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IP, Patent

USPTO Introduces Almost Useless Pilot Program

USPTO Director David Kappos announced recently a potential new pilot program aimed at addressing the request of inventors that they be given additional time to develop an invention disclosed in a provisional patent application before having to file a non-provision, or “full” application. Currently, the deadline is 12 months. If an inventor waits longer than 12 months after filing a provisional, then he or she can no longer claim the benefit of that early filing date. The benefit of the early filing date is, of course, that the amount of prior art that can be used to reject the application is slightly smaller.

Apparently, inventors have been asking for this time period to be extended from 12 to 24 months, but the PTO realized that only congress can actually make that change. However, the PTO claims to come up with something that is just as good:

While the current one-year requirement provided by law can only be amended by Congress, the USPTO has found it could achieve the essence of the request by changing our “missing parts” practice to provide for an additional 12 months

to perfect a non-provisional patent application. This would serve as a vehicle for inventors, at their option, to effectively have up to 24 months to make decisions regarding the significant investment of time and money required to take a regular (non-provisional) patent application forward.

English, you say? Sure. You can actually file a patent application without all, or part of the required fee. If you do so, the PTO will send you something called a “Notice of Missing Parts.” Under the current practice, you need to respond to this notice by paying the fees in full within 2 months, or pay surcharges to respond even later than that, up to a total of 7 months. The pilot program Kappos is proposing would allow you to pay part of your fees, the basic filing fee, but omit the search and examination fees. If you pay just the basic filing fee, the PTO is considering giving you up to 12 months to pay the remaining fees. Apparently, Kappos and the PTO believe that:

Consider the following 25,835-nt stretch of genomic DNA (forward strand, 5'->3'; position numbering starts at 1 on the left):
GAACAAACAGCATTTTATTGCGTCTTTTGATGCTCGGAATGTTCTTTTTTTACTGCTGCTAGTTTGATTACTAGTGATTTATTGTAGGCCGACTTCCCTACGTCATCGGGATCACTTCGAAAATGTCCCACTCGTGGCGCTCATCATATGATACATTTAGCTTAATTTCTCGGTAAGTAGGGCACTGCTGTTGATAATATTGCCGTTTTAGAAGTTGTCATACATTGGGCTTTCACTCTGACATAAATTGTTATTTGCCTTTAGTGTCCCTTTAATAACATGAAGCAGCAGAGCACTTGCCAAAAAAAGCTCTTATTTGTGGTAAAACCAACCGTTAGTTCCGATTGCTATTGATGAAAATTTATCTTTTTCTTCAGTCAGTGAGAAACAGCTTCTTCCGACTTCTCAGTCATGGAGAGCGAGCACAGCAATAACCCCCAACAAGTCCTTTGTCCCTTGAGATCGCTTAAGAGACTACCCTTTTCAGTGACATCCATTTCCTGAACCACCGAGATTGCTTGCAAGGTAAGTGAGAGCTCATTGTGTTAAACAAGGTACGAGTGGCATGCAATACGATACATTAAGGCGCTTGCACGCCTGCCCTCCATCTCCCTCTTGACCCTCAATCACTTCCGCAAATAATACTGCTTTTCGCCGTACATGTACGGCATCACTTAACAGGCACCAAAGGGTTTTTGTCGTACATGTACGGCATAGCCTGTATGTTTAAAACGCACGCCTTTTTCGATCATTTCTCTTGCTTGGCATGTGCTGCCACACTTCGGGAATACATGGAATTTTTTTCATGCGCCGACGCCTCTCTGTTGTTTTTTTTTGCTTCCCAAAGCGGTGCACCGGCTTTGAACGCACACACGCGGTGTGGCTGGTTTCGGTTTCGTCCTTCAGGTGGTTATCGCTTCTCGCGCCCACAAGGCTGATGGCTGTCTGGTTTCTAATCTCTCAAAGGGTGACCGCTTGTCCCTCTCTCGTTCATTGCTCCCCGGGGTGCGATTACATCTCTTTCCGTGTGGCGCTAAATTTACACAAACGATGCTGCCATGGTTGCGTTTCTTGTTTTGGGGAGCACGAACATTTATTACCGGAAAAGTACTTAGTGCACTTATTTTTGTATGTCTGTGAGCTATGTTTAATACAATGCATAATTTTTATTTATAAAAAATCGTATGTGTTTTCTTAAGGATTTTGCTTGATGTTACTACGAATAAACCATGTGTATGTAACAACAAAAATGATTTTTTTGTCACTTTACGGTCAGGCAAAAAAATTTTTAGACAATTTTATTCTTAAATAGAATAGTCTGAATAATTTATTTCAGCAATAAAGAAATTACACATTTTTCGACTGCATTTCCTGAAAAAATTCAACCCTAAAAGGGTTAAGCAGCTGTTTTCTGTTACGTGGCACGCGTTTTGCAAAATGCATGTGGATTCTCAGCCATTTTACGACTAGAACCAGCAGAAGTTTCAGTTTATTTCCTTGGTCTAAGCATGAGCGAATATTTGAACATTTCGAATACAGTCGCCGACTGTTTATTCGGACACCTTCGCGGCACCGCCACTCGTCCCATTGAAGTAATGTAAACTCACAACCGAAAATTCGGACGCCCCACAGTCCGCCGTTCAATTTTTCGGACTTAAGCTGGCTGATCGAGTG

This would serve as a vehicle for inventors, at their option, to effectively have up to 24 months to make decisions regarding the significant investment of time and money required to take a regular (non-provisional) patent application forward.

So how is this idea “almost useless” as I claimed above? For an inventor, the amount of fees that would be deferred by this pilot are $380. Meanwhile, what does that non-provisional application need to contain?

The non-provisional application disclosure requirements would have to be met in order to receive a filing date and enter the 12-month extension period. That means the non-provisional application for which a 12-month extension is requested would have to have a written description that clearly describes the invention so that someone with ordinary skill in the same technology can make and use the invention. It would also have to contain at least one claim, and drawings, when necessary, to understand the invention.

In other words, the application that has to be filed within 12 months of the provisional needs to be, you know, a real application. The single biggest expense in filing a real patent application is the attorney’s fee, not the filing fees. If you’re an inventor, not a Fortune 500 corporation, then you’re not likely to find a patent attorney willing to lift a finger to help you without several thousand dollars in advance. In addition, only big companies have a large enough volume of patent work to negotiate low, fixed rates. Depending on complexity, the total cost for an attorney just to prepare and file an application can run anywhere from $5,000 to $10,000 or more. Does the PTO seriously think that allowing you to defer $380 for an additional 12 months is going to have a significant impact? In their defense, $380 > $0, so … maybe?

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